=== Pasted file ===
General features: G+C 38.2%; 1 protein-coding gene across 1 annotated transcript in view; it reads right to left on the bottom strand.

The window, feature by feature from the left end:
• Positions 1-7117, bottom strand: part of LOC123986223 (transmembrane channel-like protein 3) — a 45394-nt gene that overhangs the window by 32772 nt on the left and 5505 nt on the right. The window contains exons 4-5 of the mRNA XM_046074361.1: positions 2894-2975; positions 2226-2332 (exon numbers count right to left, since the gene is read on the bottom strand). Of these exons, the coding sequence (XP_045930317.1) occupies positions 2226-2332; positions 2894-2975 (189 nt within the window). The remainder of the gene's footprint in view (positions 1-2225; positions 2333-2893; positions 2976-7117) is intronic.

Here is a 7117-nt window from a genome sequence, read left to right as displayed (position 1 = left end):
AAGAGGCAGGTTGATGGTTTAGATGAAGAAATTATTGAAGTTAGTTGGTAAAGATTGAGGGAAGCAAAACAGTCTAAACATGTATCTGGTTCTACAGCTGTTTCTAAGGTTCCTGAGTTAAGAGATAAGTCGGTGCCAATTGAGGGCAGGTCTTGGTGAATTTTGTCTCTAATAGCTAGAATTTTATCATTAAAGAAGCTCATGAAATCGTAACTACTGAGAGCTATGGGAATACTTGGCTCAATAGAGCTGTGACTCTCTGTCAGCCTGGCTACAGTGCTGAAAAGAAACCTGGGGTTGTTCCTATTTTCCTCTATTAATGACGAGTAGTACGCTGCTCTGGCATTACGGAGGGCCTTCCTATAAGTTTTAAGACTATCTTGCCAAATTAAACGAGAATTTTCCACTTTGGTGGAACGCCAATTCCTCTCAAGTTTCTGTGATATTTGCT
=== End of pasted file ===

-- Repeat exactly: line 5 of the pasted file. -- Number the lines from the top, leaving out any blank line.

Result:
AAGAGGCAGGTTGATGGTTTAGATGAAGAAATTATTGAAGTTAGTTGGTAAAGATTGAGGGAAGCAAAACAGTCTAAACATGTATCTGGTTCTACAGCTGTTTCTAAGGTTCCTGAGTTAAGAGATAAGTCGGTGCCAATTGAGGGCAGGTCTTGGTGAATTTTGTCTCTAATAGCTAGAATTTTATCATTAAAGAAGCTCATGAAATCGTAACTACTGAGAGCTATGGGAATACTTGGCTCAATAGAGCTGTGACTCTCTGTCAGCCTGGCTACAGTGCTGAAAAGAAACCTGGGGTTGTTCCTATTTTCCTCTATTAATGACGAGTAGTACGCTGCTCTGGCATTACGGAGGGCCTTCCTATAAGTTTTAAGACTATCTTGCCAAATTAAACGAGAATTTTCCACTTTGGTGGAACGCCAATTCCTCTCAAGTTTCTGTGATATTTGCT